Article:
The FBI announced it has awarded Lockheed Martin Transportation and Security Solutions the contract for the design, development, documentation, integration, testing, and deployment of the Next Generation Identification (NGI) System.
The NGI System will expand on the FBI Criminal Justice Information Services (CJIS) Division's current Integrated Automated Fingerprint Identification System (IAFIS), which is operated and maintained in Clarksburg, W.V. The NGI System will provide improvements to current services and new functionality for the criminal justice, national security, and civil communities.
The industry of identification systems is moving beyond dependency on a unimodal (e.g., fingerprint) biometric identifier and is beginning to incorporate multimodal biometrics such as iris and facial imaging. Due to the many issues associated with identity theft, lost and stolen documents, and the ability to spoof standard name-based identity management systems, coupled with the rapid advances in technology and the nation's focus on combating terrorism, there are increasing needs for new and improved identification services. In line with this trend, the NGI System will advance the integration strategies and indexing of additional, lawfully authorized, biometric data, providing the framework for a future multimodal system which will facilitate biometric fusion identification techniques. This framework will be expandable, scalable, and flexible to accommodate new technologies and emerging biometrics standards, and will be interoperable with existing biometric systems.
It is important to note that the NGI system will not expand the categories of individuals from whom the fingerprints and biometric data may be collected; however, it will allow for the collection of additional biometric data from criminals and terrorists. Although fingerprint data will remain the primary means of identification, the collection of additional biometric data will be used for investigative purposes and to assist in the identification process.
"IAFIS has been a fantastic tool in support of criminal justice and the war on terror," says Thomas E. Bush, III, Assistant Director of the FBI's CJIS Division. "Our partners on the Advisory Policy Board (APB) and National Crime Prevention and Privacy Compact Council have defined a need for more modern technology that supports their current mission requirements. NGI will give us bigger, better, faster capabilities and lead us into the future. We have added additional capabilities to our current system, and are working with the Departments of Homeland Security, Defense, and State and the international law enforcement community in making our communities and nation safer. NGI will leverage the biometrics expertise in the north-central West Virginia area."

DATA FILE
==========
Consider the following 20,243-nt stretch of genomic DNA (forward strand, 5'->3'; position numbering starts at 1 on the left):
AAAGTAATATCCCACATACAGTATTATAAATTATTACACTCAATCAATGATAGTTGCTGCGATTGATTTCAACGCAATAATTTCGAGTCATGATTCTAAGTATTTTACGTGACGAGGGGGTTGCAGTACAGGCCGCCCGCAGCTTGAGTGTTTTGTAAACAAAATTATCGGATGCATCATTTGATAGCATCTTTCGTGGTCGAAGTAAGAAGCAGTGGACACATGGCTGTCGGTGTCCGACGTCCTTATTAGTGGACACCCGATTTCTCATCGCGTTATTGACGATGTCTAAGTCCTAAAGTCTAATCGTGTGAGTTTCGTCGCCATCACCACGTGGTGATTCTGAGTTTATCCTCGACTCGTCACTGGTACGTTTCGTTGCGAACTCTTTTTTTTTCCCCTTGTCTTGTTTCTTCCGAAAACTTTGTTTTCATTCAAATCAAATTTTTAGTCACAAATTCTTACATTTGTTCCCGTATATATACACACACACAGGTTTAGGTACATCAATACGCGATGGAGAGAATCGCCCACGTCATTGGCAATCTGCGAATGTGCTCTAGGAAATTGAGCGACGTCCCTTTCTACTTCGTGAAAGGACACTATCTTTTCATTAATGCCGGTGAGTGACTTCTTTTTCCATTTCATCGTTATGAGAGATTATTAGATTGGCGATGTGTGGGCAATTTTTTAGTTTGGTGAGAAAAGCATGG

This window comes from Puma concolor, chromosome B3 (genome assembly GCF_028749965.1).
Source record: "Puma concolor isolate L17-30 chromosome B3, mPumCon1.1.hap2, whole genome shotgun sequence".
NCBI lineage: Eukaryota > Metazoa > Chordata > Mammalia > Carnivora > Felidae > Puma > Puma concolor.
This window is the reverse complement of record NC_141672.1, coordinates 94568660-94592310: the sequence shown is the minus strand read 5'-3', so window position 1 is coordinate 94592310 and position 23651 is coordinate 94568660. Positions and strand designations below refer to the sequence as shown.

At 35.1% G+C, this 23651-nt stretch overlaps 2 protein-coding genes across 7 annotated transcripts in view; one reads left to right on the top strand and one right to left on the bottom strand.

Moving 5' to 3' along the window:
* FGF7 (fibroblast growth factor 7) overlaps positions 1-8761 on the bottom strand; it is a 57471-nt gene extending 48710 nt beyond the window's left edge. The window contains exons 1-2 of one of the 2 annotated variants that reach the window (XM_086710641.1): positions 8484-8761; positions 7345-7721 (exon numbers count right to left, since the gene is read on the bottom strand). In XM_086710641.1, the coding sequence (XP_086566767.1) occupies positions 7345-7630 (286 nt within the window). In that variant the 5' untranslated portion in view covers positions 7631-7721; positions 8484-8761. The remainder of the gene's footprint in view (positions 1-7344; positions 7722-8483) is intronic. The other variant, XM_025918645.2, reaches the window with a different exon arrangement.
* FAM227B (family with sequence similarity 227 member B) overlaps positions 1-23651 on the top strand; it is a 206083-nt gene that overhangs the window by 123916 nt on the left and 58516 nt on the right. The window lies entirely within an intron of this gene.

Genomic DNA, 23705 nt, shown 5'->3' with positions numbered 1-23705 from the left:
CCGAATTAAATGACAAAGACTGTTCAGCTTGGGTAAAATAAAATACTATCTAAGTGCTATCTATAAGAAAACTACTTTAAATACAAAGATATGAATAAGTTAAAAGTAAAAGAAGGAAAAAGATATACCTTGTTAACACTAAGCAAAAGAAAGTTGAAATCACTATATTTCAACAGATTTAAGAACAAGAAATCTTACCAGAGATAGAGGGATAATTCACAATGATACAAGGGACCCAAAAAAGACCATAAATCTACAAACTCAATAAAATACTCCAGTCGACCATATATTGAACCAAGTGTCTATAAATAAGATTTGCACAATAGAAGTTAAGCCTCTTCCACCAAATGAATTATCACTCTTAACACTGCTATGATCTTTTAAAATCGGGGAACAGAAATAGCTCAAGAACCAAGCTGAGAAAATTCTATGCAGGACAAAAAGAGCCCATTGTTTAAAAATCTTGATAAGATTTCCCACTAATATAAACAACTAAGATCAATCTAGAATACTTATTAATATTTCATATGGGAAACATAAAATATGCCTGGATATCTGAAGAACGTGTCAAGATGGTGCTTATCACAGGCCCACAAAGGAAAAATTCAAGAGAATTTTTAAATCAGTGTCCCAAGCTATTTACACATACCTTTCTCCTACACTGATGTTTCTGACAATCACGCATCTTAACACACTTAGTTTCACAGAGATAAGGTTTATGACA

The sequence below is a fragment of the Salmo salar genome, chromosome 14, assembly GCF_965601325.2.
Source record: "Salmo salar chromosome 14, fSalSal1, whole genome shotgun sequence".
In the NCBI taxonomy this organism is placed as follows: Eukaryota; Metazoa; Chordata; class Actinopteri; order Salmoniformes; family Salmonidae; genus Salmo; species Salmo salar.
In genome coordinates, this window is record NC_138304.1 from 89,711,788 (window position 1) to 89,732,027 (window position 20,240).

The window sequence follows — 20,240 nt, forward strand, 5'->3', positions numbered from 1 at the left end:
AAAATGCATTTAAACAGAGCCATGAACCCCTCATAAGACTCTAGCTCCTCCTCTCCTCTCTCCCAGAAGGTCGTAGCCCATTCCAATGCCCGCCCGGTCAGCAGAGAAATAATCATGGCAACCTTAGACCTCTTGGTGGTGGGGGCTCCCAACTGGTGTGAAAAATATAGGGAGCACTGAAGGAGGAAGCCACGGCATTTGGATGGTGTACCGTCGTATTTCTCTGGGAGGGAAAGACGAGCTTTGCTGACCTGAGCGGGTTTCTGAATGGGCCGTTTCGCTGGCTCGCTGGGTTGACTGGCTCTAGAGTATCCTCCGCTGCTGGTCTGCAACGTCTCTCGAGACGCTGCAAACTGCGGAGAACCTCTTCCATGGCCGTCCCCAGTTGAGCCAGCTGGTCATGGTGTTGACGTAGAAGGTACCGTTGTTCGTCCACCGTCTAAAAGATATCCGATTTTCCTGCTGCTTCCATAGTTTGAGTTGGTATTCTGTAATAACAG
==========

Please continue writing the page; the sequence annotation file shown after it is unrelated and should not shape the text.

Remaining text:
Committed to providing the highest quality biometric identification techniques, the FBI has employed a shared management approach with its partners through the CJIS APB and the National Crime Prevention and Privacy Compact Council to define the NGI System requirements and capabilities. These groups include representatives from criminal justice, national security, and civil agencies throughout the nation.
Lockheed Martin Transportation and Security Solutions will be developing the foundational framework which includes new technologies, emerging biometric standards, and interoperability with existing biometric systems. Additionally, Lockheed Martin Transportation and Security Solutions, along with the FBI, will conduct trade studies to support a multi-biometric framework as the new capabilities are phased in according to schedule throughout the development cycle.
The NGI System will enhance fingerprint and latent print processing services, and increase system availability, accuracy, and capacity. The NGI System will provide enhancements to the FBI's Interstate Photo System by expanding the photo repository and providing photo search capabilities. Improvements will further expand disposition submission capabilities. Furthermore, the IAFIS repository will be enhanced to improve its infrastructure, provide single identity management, and support new biometric modalities such as iris imaging. In addition, a National Palm Print System will be created to provide a centralized national repository for palm print data to allow for comparisons of latent palm prints left at crime scenes against that repository.